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… I have lived to see state after state extirpate its wolves. I have watched the face of many new wolfless mountains, and seen the south‐facing slopes wrinkle with a maze of new deer trails. I have seen every edible bush and seedling browsed, first to anemic desuetude, and then to death … I now suspect that just as a deer herd lives in mortal fear of its wolves, so does a mountain live in mortal fear of its deer.
Aldo Leopold 1949.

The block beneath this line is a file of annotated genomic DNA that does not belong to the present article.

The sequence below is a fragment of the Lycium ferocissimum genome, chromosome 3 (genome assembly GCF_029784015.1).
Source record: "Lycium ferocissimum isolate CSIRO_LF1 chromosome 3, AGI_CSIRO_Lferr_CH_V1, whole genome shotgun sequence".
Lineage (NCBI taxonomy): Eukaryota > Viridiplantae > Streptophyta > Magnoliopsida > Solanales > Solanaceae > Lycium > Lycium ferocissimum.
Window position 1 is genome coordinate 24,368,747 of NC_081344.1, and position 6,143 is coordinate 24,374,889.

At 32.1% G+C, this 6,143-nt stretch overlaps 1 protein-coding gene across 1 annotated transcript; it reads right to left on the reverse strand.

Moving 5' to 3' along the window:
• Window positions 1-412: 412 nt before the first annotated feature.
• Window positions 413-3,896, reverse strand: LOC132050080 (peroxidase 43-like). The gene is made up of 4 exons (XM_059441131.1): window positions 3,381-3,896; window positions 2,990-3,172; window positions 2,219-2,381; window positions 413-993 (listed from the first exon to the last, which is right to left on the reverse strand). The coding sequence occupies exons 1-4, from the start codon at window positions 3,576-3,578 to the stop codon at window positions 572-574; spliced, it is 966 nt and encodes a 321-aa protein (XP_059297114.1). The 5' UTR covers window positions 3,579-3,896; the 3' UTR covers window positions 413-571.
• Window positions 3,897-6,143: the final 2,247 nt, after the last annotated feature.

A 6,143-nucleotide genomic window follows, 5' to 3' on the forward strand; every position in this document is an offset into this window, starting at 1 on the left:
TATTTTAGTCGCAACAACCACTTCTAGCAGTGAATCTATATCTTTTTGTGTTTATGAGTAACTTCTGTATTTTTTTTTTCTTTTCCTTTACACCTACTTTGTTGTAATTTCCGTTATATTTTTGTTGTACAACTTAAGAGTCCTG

Central to any treatment of factors affecting the ecological role of large herbivores is a discussion about the factors influencing large herbivore population size and dynamics, and whether they are most influenced by top‐down, or bottom‐up, processes (Pace et al. 1999). The role of resource limitation (a bottom‐up process) in herbivore dynamics is well‐documented from many studies throughout the temperate zone (e.g. Fowler 1987, Gaillard et al. 2000). In contrast, the extent to which predation (a top‐down process) influences herbivore dynamics is less clear, at least in part due to the fact that many of the most detailed long‐term studies of herbivore population dynamics have been conducted in predator‐free environments. The conceptual elegance of strong top‐down effects on herbivores is clear in prosaic statements like Leopold's in the opening quotation, although the absence, or redundancy, of this effect has lain behind the philosophical adoption of the ‘natural regulation’ doctrine in US national parks.
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